For a smoother ride and more stable handling, the Fusion’s wheelbase is 2.9 inches longer than on the Altima Sedan (112.2 inches vs. 109.3 inches).

The Fusion SE handles at .85 G’s, while the Altima Sedan 2.5 SV pulls only .79 G’s of cornering force in a Motor Trend skidpad test.

The Fusion Titanium executes Motor Trend’s “Figure Eight” maneuver 1 seconds quicker than the Altima Sedan 2.5 SV (27.2 seconds @ .64 average G’s vs. 28.2 seconds @ .6 average G’s).

Passenger Space Comparison

The Fusion has 1 inch more front hip room, 1.4 inches more front shoulder room, .7 inches more rear headroom, 2.2 inches more rear legroom, 2.3 inches more rear hip room and .5 inches more rear shoulder room than the Altima Sedan.

Cargo Capacity Comparison

The Fusion has a larger trunk than the Altima Sedan (16 vs. 15.4 cubic feet).

A low lift-over trunk design makes loading and unloading the Fusion easier. The Fusion’s trunk lift-over height is 25 inches, while the Altima Sedan’s liftover is 26.5 inches.

To allow full utilization of available cargo room, the Fusion’s trunk lid uses concealed beam hinges that don’t intrude into the trunk. The Altima Sedan’s useful trunk space is reduced by its intrusive beam hinge.

Ergonomics Comparison

When three different drivers share the Fusion (except S), the optional memory seats and mirrors make it convenient for all three. Each setting activates different, customized memories for the driver’s seat position and outside mirror angle. The Altima Sedan doesn’t offer a memory system.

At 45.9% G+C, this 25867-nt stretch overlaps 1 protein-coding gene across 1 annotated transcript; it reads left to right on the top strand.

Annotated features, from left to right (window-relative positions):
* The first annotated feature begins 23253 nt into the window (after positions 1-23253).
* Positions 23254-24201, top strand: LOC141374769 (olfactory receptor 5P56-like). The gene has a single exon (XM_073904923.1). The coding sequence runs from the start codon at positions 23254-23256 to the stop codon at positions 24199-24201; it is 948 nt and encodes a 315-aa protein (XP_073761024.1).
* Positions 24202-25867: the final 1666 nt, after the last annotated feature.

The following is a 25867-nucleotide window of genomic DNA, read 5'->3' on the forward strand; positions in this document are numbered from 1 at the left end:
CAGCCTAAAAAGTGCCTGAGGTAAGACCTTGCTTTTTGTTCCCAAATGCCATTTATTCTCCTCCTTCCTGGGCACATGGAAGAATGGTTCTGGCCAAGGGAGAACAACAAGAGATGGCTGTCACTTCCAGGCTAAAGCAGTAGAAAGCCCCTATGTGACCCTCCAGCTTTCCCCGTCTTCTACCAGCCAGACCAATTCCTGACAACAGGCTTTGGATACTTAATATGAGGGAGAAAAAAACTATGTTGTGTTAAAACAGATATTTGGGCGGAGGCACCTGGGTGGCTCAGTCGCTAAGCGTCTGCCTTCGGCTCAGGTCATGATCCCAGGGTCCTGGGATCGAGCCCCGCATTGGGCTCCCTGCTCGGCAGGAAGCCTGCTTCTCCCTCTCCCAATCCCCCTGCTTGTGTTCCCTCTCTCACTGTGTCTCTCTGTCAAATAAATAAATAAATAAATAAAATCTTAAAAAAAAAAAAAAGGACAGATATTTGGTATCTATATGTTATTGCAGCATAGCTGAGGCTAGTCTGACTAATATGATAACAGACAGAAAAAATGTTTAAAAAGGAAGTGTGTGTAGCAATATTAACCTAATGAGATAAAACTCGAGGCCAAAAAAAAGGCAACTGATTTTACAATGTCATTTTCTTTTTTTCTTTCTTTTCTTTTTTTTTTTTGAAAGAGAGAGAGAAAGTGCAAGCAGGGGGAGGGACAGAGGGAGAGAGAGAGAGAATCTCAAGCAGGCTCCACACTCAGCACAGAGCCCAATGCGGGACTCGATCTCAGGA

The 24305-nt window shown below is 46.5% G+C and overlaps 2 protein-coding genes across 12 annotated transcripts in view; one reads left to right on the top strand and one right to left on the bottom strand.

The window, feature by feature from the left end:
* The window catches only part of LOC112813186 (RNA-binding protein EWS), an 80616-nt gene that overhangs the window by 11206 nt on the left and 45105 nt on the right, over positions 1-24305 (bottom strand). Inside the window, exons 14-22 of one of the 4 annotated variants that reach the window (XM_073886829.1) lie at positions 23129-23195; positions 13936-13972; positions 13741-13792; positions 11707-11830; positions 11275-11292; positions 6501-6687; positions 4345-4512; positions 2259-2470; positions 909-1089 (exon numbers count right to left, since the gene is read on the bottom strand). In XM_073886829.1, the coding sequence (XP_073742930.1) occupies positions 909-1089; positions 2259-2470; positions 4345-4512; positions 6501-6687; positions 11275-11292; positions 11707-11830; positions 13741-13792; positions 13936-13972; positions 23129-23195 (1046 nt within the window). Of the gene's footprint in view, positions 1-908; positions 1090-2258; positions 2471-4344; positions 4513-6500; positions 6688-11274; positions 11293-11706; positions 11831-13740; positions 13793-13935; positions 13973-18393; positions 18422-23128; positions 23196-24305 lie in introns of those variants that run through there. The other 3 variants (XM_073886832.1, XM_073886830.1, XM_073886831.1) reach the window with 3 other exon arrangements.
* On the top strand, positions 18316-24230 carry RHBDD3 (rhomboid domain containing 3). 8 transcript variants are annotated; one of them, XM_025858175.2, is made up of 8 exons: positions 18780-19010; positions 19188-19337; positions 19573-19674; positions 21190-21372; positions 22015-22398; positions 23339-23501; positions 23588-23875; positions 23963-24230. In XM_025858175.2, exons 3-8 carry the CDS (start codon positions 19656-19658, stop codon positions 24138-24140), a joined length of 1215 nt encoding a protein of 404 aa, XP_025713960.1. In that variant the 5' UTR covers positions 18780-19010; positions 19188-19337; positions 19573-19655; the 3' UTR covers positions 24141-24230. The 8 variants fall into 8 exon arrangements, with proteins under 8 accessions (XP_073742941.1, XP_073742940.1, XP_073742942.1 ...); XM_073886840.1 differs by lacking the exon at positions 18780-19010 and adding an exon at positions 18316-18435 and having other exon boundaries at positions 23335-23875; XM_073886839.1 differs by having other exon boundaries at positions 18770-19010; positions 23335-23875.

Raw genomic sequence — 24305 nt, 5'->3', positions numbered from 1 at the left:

The Fusion’s optional easy entry system glides the driver’s seat back when the door is unlocked or the ignition is switched off, making it easier for the driver to get in and out. The Altima Sedan doesn’t offer an easy entry system.

The power windows standard on both the Fusion and the Altima Sedan have locks to prevent small children from operating them. When the lock on the Fusion is engaged the driver can still operate all of the windows, for instance to close one opened by a child. The Altima Sedan prevents the driver from operating the other windows just as it does the other passengers.

The Fusion’s front and rear power windows all open or close fully with one touch of the switches, making it more convenient at drive-up windows and toll booths, or when talking with someone outside the car. The Altima Sedan’s standard passenger windows don’t open or close automatically. With the Altima Sedan’s optional power windows, only the front windows open or close automatically.

In case you lock your keys in your vehicle, or don’t have them with you, you can let yourself in using the Fusion SE/Titanium’s exterior keypad. The Altima Sedan doesn’t offer an exterior keypad entry system.

The Fusion SE/Titanium’s optional wipers adjust their speed and turn on and off automatically according to the amount of rainfall on the windshield. The Altima Sedan’s intermittent wipers change speed with vehicle speed, but can’t turn on and off or change speed based on changing rainfall.